However, these coveted creatures in the entrepreneurial sphere don’t simply wave magic wands to make funds appear. They do need a few tricks to raise them and their main one, of course, will be reaching out to their own network of investors.
In a past In Focus article, it was mentioned that, a fundamental problem in the startup world — especially in early financing — was that investors and startups were often referred to as being on opposite sides of the table. Ideally, they should be on the same side because investors should be prepared to roll up their sleeves and participate in building the product and developing the business model. However, this wasn’t the reality a couple of years ago, at least in Southeast Asia.
Due to their normally compact organisational structure, startups are already aware of their capability to innovate rapidly while corporations are the ones who have access to markets. Thus, synergistic linkups between the two will, obviously, be beneficial. Therein lies the vital role IdeaLab plays through being a meeting place for the two entities. It’s as if, metaphorically speaking, IdeaLab is the jungle in which beneficial explorations take place.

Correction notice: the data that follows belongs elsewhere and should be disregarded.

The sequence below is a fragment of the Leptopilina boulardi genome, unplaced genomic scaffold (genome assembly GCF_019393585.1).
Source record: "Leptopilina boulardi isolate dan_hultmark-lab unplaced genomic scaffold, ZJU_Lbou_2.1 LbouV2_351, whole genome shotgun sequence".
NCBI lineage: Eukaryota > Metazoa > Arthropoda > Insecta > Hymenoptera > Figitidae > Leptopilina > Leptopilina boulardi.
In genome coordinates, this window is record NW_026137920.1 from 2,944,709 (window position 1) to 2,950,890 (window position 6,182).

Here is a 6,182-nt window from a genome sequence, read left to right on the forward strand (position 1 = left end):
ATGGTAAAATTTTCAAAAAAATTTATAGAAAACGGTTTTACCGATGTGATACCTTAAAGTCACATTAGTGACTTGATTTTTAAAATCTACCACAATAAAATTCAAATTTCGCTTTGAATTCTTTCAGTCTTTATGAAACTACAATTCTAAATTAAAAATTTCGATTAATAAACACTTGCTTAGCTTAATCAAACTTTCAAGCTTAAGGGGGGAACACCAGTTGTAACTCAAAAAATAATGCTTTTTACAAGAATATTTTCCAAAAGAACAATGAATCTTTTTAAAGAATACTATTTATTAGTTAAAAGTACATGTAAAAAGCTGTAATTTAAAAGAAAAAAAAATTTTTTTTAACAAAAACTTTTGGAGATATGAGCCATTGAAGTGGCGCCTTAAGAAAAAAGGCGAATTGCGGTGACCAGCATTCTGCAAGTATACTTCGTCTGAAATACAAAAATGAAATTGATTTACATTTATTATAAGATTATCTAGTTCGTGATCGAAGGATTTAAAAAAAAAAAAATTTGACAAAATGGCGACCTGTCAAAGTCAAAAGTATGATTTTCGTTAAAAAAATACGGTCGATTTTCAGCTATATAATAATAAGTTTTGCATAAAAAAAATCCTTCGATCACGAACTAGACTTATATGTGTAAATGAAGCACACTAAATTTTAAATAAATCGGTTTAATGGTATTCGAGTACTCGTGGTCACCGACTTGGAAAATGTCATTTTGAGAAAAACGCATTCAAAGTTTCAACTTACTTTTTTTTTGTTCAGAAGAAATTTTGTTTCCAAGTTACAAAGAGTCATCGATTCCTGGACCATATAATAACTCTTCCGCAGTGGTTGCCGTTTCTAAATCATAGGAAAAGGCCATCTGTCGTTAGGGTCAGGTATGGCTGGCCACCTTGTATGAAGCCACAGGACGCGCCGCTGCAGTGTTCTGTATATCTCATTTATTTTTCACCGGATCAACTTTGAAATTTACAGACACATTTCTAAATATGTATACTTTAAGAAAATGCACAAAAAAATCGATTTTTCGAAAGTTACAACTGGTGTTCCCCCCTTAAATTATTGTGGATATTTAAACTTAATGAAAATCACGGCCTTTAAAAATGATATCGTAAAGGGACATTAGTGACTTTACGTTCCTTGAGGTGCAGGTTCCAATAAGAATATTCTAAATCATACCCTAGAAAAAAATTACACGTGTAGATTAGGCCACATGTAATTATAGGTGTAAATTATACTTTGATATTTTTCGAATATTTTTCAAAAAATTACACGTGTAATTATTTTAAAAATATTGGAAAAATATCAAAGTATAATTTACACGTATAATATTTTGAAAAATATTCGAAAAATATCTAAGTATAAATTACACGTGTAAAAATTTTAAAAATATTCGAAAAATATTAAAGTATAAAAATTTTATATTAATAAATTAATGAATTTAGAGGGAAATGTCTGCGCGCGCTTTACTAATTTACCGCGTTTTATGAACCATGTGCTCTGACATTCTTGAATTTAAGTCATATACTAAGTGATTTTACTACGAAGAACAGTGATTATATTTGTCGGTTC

To summarise, investors look to invest in businesses that fit their decree specifically, and entrepreneurs they can work with, to develop the business. Furthermore, in this day and age of circular economy, there’s an increasing number of investors who include social purpose as a criterion. Social purpose certainly lends a meaningful tone to a business, thus the increasing success of social enterprises today.
This is not to say that money isn’t on their mind. Social purpose does bring in value of a different sort and both investors as well as startups should keep that in mind. So, don’t forget to coat your pitch with a healthy dose of passion and make your product or service’s story motivational because these will help build a compelling business.
IdeaLab, an initiative of WIEF Foundation’s Young Leaders Network (WYN), is a distinguished startup conference that cultivates entrepreneurs and assists in the development of startup ecosystems. IdeaLab’s relevance is from its assorted features that spur key players in the global startup ecosystem to network, share experiences, find ways to sustainably scale up and explore business collaborations. After three successful editions in Malaysia, IdeaLab is expanding beyond ASEAN with its first regional edition to be held in Goa, India, on 16 – 17 October 2018 with a primary focus in early stage startups.
To register your interest for WIEF IdeaLab 2018, click here.
Photo by Hermes Rivera on Unsplash